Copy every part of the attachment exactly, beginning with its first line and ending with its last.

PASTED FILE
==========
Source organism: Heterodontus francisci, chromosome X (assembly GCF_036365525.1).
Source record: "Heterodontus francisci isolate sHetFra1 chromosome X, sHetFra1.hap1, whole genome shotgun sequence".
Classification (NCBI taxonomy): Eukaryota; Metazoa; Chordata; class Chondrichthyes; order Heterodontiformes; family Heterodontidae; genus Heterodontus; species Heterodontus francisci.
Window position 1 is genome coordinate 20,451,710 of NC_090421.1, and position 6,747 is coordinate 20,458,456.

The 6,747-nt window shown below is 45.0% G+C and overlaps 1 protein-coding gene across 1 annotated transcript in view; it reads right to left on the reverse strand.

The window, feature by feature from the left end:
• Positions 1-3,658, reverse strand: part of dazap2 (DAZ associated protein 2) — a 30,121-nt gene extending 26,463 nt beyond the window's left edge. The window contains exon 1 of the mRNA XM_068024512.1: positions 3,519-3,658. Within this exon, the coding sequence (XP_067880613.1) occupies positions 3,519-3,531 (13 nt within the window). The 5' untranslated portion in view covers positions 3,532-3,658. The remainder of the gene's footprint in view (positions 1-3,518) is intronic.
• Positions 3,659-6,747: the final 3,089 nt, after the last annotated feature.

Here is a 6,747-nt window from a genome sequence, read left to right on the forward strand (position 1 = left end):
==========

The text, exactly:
Source organism: Heterodontus francisci, chromosome X (assembly GCF_036365525.1).
Source record: "Heterodontus francisci isolate sHetFra1 chromosome X, sHetFra1.hap1, whole genome shotgun sequence".
Classification (NCBI taxonomy): Eukaryota; Metazoa; Chordata; class Chondrichthyes; order Heterodontiformes; family Heterodontidae; genus Heterodontus; species Heterodontus francisci.
Window position 1 is genome coordinate 20,451,710 of NC_090421.1, and position 6,747 is coordinate 20,458,456.

The 6,747-nt window shown below is 45.0% G+C and overlaps 1 protein-coding gene across 1 annotated transcript in view; it reads right to left on the reverse strand.

The window, feature by feature from the left end:
• Positions 1-3,658, reverse strand: part of dazap2 (DAZ associated protein 2) — a 30,121-nt gene extending 26,463 nt beyond the window's left edge. The window contains exon 1 of the mRNA XM_068024512.1: positions 3,519-3,658. Within this exon, the coding sequence (XP_067880613.1) occupies positions 3,519-3,531 (13 nt within the window). The 5' untranslated portion in view covers positions 3,532-3,658. The remainder of the gene's footprint in view (positions 1-3,518) is intronic.
• Positions 3,659-6,747: the final 3,089 nt, after the last annotated feature.

Here is a 6,747-nt window from a genome sequence, read left to right on the forward strand (position 1 = left end):